He goes on to provide a cornucopia of additional specific, and most hearteningly doable policies that, if enacted at the federal, or even state and local, levels would have immediate impact on environmental and public health, as well as revitalize struggling rural economies. (Not that they are the only ones struggling right now.) Take just this one example: he recommends establishing "Agricultural Enterprise Zones" that would recognize that food-safety regulations should take into account scale and marketplace, so that a small producer selling at a farmers’ market not be regulated as onerously as a multinational company washing millions of pounds of spinach in one sink. I wanted to cheer when I read this sentence "Farmers should be able to smoke a ham and sell it to their neighbors without making a huge investment in federally approved facilities."
There's so much more to chew over, including some blue-skyish proposals like requiring that packaged foods include a second calorie count, one showing how many calories of fossil fuel went into production, or (my personal favorite) creating a federal definition of “food.”
You can hear the echo of many, many revolutionary voices in Pollan's piece. He would be the first to acknowledge that the ideas he puts forth did not spring fully grown from his own mind, but are the result of seeds planted by people like Wendell Berry, Eric Schlosser, Vandana Shiva, Alice Waters, and more recently by a new brigade of passionate activists.
The Times has captured some of those activists' faces in a slide show titled "Food Fighters." Among those honored are Severine von Scharner Fleming (right), whose mission is to encourage more young farmers (and who I've known and admired for a long time), Tom Philpott (pictured with his girlfriend Alice Brooke and the rest of the Maverick Farms crew with his farming, not his writing, hat on), and eco-chef Bryant Terry and food-politics writer Anna Lappé. (There are audio features with Severine and Tom too!) Elsewhere in the magazine, I was excited to see Jay Porter, San Diego SOLE food restauranteur and Friend o' Ethicurean blogger, featured in an article about the Linkery's no-tipping policy. There are many more articles I haven't had time to read yet.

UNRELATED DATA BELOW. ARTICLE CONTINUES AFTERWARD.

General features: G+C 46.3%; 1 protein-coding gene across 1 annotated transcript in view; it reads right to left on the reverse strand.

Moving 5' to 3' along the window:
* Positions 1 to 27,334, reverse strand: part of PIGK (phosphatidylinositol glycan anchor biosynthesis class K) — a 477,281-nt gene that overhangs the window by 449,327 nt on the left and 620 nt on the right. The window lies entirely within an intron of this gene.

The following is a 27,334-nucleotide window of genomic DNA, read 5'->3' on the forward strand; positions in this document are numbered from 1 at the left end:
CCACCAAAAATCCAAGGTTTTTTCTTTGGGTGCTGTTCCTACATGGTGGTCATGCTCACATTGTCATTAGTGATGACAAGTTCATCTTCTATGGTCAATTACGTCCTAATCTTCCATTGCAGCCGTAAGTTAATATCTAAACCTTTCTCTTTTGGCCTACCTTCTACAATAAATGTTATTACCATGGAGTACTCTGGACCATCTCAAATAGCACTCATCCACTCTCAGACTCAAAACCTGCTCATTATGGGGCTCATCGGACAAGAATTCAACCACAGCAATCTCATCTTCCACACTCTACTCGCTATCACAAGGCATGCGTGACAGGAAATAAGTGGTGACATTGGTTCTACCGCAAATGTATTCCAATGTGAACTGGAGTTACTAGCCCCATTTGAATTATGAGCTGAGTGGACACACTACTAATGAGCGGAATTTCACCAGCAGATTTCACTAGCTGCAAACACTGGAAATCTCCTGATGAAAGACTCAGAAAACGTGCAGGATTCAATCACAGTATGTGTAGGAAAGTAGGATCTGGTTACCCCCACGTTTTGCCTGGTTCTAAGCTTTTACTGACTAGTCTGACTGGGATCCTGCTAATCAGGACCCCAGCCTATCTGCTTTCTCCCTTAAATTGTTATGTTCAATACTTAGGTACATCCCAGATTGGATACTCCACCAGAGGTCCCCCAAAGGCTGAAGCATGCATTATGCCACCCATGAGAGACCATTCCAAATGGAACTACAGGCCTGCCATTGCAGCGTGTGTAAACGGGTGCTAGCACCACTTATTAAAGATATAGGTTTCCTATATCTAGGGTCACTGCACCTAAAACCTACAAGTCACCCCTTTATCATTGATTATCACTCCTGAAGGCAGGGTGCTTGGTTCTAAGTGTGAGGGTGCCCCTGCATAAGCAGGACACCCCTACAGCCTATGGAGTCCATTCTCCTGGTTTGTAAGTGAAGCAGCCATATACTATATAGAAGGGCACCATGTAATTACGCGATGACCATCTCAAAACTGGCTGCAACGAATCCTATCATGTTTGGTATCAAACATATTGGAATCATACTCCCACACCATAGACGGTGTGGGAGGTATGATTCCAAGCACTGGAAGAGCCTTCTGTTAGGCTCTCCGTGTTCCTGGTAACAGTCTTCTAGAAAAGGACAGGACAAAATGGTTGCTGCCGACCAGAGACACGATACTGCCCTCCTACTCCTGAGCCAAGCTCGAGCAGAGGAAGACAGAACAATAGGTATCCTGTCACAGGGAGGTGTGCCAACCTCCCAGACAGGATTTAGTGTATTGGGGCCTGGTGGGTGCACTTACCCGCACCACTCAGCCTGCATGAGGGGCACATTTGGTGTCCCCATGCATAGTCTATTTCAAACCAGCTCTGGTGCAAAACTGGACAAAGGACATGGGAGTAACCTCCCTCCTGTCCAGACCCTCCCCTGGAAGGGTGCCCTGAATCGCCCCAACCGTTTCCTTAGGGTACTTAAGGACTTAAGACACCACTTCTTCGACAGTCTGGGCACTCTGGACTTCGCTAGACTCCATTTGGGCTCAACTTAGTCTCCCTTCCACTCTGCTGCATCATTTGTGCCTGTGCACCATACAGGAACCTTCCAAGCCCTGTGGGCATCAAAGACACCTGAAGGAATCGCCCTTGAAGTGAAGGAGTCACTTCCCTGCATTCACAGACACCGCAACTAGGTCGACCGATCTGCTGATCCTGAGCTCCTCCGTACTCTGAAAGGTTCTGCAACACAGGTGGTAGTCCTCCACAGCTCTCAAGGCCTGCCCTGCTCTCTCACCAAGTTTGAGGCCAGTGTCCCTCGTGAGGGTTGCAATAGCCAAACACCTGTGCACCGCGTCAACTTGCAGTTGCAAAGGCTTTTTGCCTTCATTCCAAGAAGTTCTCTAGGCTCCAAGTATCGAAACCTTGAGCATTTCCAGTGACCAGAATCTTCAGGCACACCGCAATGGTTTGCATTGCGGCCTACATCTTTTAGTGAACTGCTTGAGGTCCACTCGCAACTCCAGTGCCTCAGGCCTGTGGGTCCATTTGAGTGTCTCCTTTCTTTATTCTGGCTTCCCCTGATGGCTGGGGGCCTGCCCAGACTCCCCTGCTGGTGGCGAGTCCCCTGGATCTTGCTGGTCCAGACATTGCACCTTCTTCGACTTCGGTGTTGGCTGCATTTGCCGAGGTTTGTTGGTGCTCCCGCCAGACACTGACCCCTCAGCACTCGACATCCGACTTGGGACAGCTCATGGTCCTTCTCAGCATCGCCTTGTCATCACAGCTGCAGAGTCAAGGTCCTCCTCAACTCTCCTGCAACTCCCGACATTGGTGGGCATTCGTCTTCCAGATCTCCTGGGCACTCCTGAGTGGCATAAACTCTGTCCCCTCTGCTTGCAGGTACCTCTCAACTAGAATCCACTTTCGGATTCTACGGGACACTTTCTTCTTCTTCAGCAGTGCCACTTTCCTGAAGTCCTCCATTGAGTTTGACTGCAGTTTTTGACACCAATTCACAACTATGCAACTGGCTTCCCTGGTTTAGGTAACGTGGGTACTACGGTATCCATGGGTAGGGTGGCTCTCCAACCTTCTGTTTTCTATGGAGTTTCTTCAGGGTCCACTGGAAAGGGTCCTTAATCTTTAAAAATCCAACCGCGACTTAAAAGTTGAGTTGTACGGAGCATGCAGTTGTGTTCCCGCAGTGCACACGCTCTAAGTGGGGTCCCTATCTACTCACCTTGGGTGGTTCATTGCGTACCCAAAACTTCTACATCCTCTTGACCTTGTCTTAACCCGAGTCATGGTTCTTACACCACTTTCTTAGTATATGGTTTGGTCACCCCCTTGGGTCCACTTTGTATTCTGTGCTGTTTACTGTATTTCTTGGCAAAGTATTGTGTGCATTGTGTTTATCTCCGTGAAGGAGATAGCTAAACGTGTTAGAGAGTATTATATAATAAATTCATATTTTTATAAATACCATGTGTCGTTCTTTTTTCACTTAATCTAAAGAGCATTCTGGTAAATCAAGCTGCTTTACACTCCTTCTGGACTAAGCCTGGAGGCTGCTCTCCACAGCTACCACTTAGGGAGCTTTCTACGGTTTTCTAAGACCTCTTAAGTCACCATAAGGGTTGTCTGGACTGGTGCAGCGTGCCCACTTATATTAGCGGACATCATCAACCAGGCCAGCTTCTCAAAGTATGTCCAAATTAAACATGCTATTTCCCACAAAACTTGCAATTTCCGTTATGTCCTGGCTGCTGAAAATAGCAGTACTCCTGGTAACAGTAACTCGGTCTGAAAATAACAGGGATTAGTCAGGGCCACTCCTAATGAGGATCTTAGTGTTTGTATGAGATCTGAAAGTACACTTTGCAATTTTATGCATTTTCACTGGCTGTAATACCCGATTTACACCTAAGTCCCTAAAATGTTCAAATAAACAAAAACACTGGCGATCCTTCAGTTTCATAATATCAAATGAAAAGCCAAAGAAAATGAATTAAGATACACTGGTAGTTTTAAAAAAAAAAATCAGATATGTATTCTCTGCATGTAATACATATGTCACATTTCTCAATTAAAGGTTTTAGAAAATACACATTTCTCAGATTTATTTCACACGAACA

To my knowledge, never before has a publication with the clout and reach of the New York Times done a "food issue" that was entirely devoted to food politics, not food porn taste. Sure, the presidential candidates, and the rest of the country — even Ethicurean readers — may be far more preooccupied with the imploding economy, and with the war in Iraq, but I think we can safely celebrate that a tipping point has been reached. SOLE food is now on the menu for national discussion. Next year, it may even be the main course.
Severine photo credit: Lars Tunbjork for The New York Times